Kumahara K1, Ikematsu H1, Shinmura K1, Murano T1, Inaba A1, Okumura K1, Nishihara K1, Sunakawa H1, Furue Y1, Ito R1, Sato D1, Minamide T1, Okamoto N1, Yamamoto Y1, Suyama M1, Takashima K1, Nakajo K1, Yoda Y1, Hori K1, Oono Y1, Yano T1.
Dig Endosc. 2019 Mar 14. doi: 10.1111/den.13397
Background and aim: To assess the visibility of colorectal lesions using blue laser imaging (BLI)-bright and linked-color imaging (LCI) with an eye-tracking system.
Methods: Eleven endoscopists evaluated 90 images of 30 colorectal lesions. The lesions were randomly selected. Three images of each lesion comprised white light imaging (WLI), BLI-bright, and LCI in the same position. Participants gazed at the images, and their eye movements were tracked by the eye tracker. We analyzed whether the participants could detect the lesion and how long they took to detect the lesion. We assessed the miss rate and detection time among the imaging modalities.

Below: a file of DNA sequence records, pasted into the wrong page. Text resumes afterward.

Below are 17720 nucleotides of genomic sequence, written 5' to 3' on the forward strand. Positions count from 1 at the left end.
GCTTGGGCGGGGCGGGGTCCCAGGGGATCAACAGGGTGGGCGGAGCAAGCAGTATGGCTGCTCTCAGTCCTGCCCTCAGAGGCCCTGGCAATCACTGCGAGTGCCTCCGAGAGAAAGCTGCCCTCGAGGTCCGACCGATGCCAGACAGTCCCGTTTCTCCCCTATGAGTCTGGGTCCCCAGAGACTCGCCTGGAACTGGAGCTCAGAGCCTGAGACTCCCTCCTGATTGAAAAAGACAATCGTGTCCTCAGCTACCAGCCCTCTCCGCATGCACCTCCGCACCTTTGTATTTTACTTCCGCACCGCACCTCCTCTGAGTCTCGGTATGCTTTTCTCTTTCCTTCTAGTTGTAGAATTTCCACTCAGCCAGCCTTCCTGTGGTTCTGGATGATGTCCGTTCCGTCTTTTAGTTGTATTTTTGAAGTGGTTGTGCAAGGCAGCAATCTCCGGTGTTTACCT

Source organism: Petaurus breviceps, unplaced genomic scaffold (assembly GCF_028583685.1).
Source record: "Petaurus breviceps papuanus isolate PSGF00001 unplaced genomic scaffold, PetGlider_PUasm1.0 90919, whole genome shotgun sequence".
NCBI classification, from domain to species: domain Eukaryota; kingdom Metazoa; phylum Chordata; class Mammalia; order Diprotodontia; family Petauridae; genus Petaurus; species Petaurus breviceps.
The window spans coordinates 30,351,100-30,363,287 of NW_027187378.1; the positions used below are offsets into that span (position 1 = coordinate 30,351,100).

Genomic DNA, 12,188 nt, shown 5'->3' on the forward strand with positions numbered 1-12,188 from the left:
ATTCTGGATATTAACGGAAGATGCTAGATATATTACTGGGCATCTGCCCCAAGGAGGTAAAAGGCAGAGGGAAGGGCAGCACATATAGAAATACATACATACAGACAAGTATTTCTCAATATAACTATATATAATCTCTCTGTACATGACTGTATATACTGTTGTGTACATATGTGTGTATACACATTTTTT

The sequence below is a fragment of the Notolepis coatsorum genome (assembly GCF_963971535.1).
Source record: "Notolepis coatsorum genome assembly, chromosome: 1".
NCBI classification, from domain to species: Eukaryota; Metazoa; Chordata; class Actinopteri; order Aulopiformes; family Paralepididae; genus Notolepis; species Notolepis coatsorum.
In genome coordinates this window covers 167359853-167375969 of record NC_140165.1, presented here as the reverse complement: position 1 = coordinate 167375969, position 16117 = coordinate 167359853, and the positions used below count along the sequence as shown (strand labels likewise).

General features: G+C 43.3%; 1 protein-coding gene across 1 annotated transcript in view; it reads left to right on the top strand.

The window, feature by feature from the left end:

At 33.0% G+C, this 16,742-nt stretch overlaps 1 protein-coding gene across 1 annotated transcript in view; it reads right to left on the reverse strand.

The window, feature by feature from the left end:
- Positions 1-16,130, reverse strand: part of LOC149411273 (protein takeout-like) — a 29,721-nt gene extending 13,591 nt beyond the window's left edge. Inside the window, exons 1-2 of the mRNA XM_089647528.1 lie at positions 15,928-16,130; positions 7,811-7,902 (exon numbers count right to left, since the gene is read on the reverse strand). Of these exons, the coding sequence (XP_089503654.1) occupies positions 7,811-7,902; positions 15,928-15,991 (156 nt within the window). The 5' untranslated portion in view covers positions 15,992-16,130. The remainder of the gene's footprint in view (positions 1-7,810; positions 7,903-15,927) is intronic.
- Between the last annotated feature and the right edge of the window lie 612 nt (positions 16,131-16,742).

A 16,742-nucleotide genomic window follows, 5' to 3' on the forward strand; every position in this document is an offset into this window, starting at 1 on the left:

Results: One endoscopist was excluded, and 10 endoscopists were assessed. Overall, 12.6% of lesions were missed with WLI, 6.0% with BLI-bright, and 4.3% with LCI; the miss rate of BLI-bright and LCI was significantly lower than that of WLI (P < 0.01), with no significant difference between the former modalities (P = 0.54). Mean (± SD) detection times were 1.58 ± 1.60 s for WLI, 1.01 ± 1.21 s for BLI-bright, and 1.10 ± 1.16 s for LCI. Detection time for BLI-bright and LCI was significantly shorter than that for WLI (P < 0.0001), with no significant difference between the former modalities (P = 0.34). Regarding the miss rate and detection time between the expert and the non-experts, there was a significant difference with WLI but not with BLI-bright and LCI.
Conclusion: Blue laser imaging-bright and LCI improved the detection of colorectal lesions compared with WLI using an eye-tracking system.
1 Department of Gastroenterology and Endoscopy, National Cancer Center Hospital East, Chiba, Japan